It does not seem probable to us that despite the fact that the Supreme Court, when expressly dealing with permissive extensions of time for appeal in (Rule 1:27B) paragraph (d) situations, confined the allowable extension to 30 days, it would have intended by the general language of paragraph (a)(2) a judicial power of unlimited extension of appeal time. The only rational conclusion is that the court did not have extensions of time to appeal in mind at all when promulgating paragraph (a) but only in the adoption of paragraph (d).
Respondent stresses that when the Legislature amended N.J.S.A. 34:15-66 by L. 1953, c. 33 it incorporated therein the proviso: "Nothing herein contained shall be construed as limiting the jurisdiction of the Superior Court to review any matter through a proceeding in lieu of prerogative writ or as limiting the jurisdiction of the Supreme Court." It argues that this constituted legislative recognition of the paramountcy of the Supreme Court rules of practice over legislation in the area of procedure declared in Winberry v. Salisbury , 5 N.J. 240 (1950), and Fischer v. Twp. of Bedminster , 5 N.J. 534 (1950), here in specific relation to workmen's compensation appeals. From these premises the conclusion is drawn that the legislative specification of a 45-day appeal period by the statute must bow to Supreme Court rules permitting an extension of such time limitation. Whether the cited statutory proviso had the purpose and intent respondent ascribes to it may be a matter for debate. Note the comparable verbiage in the same statutory section before the 1953 amendment, but in relation to the jurisdiction of the former Supreme Court and Court of Errors and Appeals. See L. 1945, c. 74, § 17.
For purposes of this appeal we may concede the thesis that the Supreme Court has the plenary constitutional power to
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provide by rule for the regulation of all aspects of appellate review of judgments of the Division of Workmen's Compensation, including time limitations relating thereto. The trouble with respondent's position, however, is that it has not demonstrated that the Supreme Court has, in the exercise of that power, qualified the absolutism of the 45-day time period for appeals from the Division to the County Court fixed by the Legislature. It appears that it has, on the contrary, clearly implied its concurrence in it by the adoption of a rule of court, R.R. 5:2-5, which regulates all aspects of such an appeal except those fixed by the statute. The rule of court cited has no reference whatever to the time for taking an appeal, leaving that subject within the purview of the statute exclusively. The Supreme Court has thus signified its acquiescence in the statutory time period, if such acquiescence is deemed essential to the validity of that feature of the statute, as to which we express no opinion.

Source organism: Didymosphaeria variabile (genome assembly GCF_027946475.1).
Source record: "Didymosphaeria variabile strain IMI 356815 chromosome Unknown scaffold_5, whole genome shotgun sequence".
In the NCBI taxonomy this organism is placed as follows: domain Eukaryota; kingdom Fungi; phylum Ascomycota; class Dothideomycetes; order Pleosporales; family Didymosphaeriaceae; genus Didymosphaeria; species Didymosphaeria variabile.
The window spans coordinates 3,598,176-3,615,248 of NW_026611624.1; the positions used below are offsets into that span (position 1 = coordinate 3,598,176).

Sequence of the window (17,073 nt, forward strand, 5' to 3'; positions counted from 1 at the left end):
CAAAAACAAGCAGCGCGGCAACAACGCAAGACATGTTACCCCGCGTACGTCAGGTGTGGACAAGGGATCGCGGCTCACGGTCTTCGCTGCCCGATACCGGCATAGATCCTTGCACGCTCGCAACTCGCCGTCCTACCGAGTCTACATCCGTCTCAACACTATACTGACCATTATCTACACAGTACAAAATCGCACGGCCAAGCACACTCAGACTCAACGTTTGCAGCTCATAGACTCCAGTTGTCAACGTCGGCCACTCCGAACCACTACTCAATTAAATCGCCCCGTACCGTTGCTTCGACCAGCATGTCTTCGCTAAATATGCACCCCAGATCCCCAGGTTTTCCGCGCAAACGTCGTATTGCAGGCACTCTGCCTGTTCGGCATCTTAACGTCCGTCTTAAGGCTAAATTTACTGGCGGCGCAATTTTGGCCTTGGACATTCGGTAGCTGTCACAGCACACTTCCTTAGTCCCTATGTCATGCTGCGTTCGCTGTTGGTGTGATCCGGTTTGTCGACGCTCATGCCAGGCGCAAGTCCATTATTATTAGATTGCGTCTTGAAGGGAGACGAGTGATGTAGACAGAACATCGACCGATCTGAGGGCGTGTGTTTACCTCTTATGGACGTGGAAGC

Since neither the statute nor any rule of court qualifies the time requirement for the filing of such an appeal by vesting a power of extension thereof or of excusing default therein in the appellate court concerned -- the County Court -- we can only conclude that that court does not possess such power. Nor do we know of any authority pursuant to which this court has the power to relieve this respondent from the consequences of its default below.
The judgment must therefore be affirmed.